Over the years, South Korean films have built quite a reputation for themselves. And while it’s rather common to categorise these films as belonging to genres ranging from ‘horror’ or ‘horror-mystery’, several Korean filmmakers have made all-round quality cinema. From mystery-thrillers like Old Boy (2003) and Memories of Murder (2003) to the modern zombie classic, Train to Busan (2016), these movies have garnered a reputation for their storylines, style and technical brilliance, across genres.
Parasite, which is another feather in the cap of Korean cinema, has made history at the 92nd Academy Awards becoming the first non-English language film to win 'Best Picture'. The film has won 'Best Director', 'Best Foreign Language Film' and 'Best Original Screenplay as well'.
Without giving much away, Parasite begins by introducing us to the four-member Kim family that lives in abject poverty. Out of work, and being reduced to folding pizza boxes to make a few bucks, Ki-taek, his wife Chung-sook, and their children Ki-woo and Ki-jung leach off their neighbours’ WiFi and do anything to get by — within legal boundaries of course. Things change though, when Ki-woo begins tutoring Park Da-hye whose parents, the Parks, are extremely affluent. Soon enough, the rest of the Kims slowly but surely begin infiltrating the wealthy Park household as fake art tutor, driver and maid, after conspiring to get rid of the existing domestic help, thereby turning parasites. Neither do the Parks know that the Kims are related, nor are they aware that Ki-woo and Ki-jung aren’t teachers, to begin with.
What strikes you first about Parasite is its inherently commendable storytelling. The manner in which the narrative unfolds from scene to scene lets you stay glued to the big screen, without so much as turning away for a second. The film’s director and screenwriter Bong Joon-ho ably utilises cinematic elements like comedy, just the right amount of drama and ample suspense to ensure that you fall prey to his film’s gripping narrative. No wonder Parasite has been nominated for the Best Screenplay Oscar.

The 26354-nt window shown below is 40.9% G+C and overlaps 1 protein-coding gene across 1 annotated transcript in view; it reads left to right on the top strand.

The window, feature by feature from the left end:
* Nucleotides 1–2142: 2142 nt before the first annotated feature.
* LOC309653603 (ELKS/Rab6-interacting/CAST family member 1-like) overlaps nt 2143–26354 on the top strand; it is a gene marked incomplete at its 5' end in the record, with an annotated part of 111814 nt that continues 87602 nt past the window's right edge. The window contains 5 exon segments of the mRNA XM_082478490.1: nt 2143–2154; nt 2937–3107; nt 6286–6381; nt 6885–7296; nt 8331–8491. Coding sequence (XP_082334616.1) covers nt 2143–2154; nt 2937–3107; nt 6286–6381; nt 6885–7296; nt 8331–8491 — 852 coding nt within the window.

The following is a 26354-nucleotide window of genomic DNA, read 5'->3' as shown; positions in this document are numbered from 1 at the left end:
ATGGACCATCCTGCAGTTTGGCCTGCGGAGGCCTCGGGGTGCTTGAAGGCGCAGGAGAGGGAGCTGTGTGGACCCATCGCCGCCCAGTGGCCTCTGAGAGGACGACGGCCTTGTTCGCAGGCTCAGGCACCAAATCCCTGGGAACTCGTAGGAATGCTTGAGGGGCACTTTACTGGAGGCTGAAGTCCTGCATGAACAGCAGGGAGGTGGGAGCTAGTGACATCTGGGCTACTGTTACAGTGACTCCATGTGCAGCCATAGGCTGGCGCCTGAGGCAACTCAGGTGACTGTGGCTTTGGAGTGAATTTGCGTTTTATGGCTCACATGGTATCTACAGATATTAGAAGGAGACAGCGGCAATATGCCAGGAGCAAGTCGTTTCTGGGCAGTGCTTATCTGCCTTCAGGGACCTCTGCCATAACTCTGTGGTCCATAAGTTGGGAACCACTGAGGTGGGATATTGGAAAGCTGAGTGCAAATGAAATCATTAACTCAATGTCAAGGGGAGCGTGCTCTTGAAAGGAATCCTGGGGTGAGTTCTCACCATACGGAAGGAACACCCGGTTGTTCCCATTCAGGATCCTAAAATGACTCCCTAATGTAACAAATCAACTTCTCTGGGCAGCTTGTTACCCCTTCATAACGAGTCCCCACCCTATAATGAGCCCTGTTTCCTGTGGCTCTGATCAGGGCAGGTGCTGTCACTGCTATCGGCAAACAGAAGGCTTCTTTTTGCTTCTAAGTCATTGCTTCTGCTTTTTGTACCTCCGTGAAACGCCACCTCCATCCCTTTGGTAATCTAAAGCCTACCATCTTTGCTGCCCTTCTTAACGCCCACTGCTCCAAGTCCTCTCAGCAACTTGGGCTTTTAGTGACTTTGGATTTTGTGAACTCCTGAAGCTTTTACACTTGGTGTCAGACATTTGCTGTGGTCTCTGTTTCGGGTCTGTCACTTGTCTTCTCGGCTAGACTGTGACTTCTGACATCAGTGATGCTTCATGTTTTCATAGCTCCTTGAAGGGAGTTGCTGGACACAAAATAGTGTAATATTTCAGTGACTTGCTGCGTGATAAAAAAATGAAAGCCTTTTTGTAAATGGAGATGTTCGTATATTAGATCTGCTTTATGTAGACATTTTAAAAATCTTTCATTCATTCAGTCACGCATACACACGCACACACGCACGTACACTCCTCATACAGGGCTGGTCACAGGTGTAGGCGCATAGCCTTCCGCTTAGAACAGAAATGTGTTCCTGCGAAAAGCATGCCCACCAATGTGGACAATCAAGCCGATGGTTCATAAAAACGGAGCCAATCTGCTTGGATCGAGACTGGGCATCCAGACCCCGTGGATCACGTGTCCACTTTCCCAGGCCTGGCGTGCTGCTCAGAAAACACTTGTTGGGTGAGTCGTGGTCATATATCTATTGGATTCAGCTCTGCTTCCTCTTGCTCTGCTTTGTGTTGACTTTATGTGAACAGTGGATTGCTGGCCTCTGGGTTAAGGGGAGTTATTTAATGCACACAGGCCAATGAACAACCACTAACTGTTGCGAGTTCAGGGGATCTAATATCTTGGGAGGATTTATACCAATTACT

If Parasite’s big draw is its screenplay, the film is also generously loaded with symbolism and depth in the narrative. There are several instances in the story where you as the audience pause and digest the symbolism and depth of a dialogue or a certain visual element in the film. This is ably complemented by stellar film-editing, especially the cuts that focus on facial expressions and slow-motion takes, which drive home the narrative to a non-Korean-speaking audience. Even the cinematography, although not nominated for an Oscar, is worthy of mention for its intrinsic influence — like the shots of characters looking at another from windows, which are a nod to the style of Alfred Hitchcock. The film’s wide-angle shots are aesthetically pleasing too.
Parasite’s production design is of a superior breed, given the film’s conscious efforts to juxtapose subterranean poverty with that of affluence and swank living. The Kim’s underground dwelling is of noteworthy mention for the manner in which it captures the film’s setting. In all, Bong Joon-ho ensures that multiple elements of filmmaking come together to do justice to what is a masterpiece of a story.
Watch Parasite to get the lowdown on not only an amazing, Oscar-worthy film, but to also be treated to cinematic symbolism, a small dose of philosophy, and a trip to the school of thought.
First Published: IST